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I know Ubuntu is a fork of Debian, but I don't know how to evaluate the risks of using 10.04 Lucid Lynx built on Debian unstable. It's a home server in my basement, but clients will have access and perhaps I will host their webpages in the near future. I need to keep the server up all of the time.

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Not gonna lie, the amount of times Lynx was mentioned I swear this was a question about the CLI browser for a minute there. I would recommend referring to Ubuntu releases by version number to avoid confusion. – John T Feb 4 '11 at 23:22
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Hmm, we're heading for 'subjective' territory here, but Ubuntu Lucid Lynx 10.04.1 LTS will give you the comfort of a base platform that is likely to be kept 'consistent' and 'stable' for a long period of time, compared to the frequent releases of the non-LTS versions.

You might also consider a different platform that also evolves more slowly and thus is at less risk of being tripped up by some new-fangled feature or update - CentOS would be a good example.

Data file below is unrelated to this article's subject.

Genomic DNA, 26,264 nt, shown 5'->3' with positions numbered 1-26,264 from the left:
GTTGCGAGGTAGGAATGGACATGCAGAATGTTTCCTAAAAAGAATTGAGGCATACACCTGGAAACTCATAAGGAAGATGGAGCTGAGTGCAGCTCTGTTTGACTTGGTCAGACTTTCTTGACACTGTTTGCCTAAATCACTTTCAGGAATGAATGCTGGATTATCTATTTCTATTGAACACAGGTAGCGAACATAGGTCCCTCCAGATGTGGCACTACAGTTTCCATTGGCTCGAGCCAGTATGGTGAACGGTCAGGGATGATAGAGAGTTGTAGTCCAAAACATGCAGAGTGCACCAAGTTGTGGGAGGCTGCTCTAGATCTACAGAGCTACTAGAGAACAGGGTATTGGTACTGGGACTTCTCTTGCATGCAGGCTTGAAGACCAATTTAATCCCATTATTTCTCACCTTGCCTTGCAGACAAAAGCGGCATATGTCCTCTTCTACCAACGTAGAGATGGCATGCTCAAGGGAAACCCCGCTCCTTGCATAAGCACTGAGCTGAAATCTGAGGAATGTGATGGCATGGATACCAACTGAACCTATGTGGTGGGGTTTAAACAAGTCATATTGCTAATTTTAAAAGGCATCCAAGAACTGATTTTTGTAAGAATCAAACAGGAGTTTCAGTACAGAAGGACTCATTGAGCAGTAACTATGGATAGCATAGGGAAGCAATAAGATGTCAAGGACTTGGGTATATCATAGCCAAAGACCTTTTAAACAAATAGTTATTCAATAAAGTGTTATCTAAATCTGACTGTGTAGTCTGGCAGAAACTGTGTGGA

As to how you evaluate the different versions - without some form of objective weighting and features scoring you could only really do this by either a side-by-side trial or (next best) looking at the forums for all the distros you want to consider and reading the write ups by people who have used the distros 'in anger'.

Edit: I have just re-read the question and realise I missed out on the Debian angle: Debian has very conservative release cycles too so would also make a good choice for a stable server platform.

A good read here too:

Subjective footnote: I'd go for CentOS based on experience and the fact that it has a strong foothold among hosting providers, which is a good and relevant endorsement.

Edit2: Just thought I'd come back to mention that if you are going to offer any form of commercial (ie: paid for) hosting services, then don't forget that 'reliability' also needs you to consider hardware-oriented things such as power (UPS, redundant power supplies), equipment failures (router, server etc.) and WAN link outages. Unless, of course, you don't plan to offer your customers any form of uptime guarantee or Service Level Agreement. Also remember: in the event of natural or structural disasters, basements flood first.

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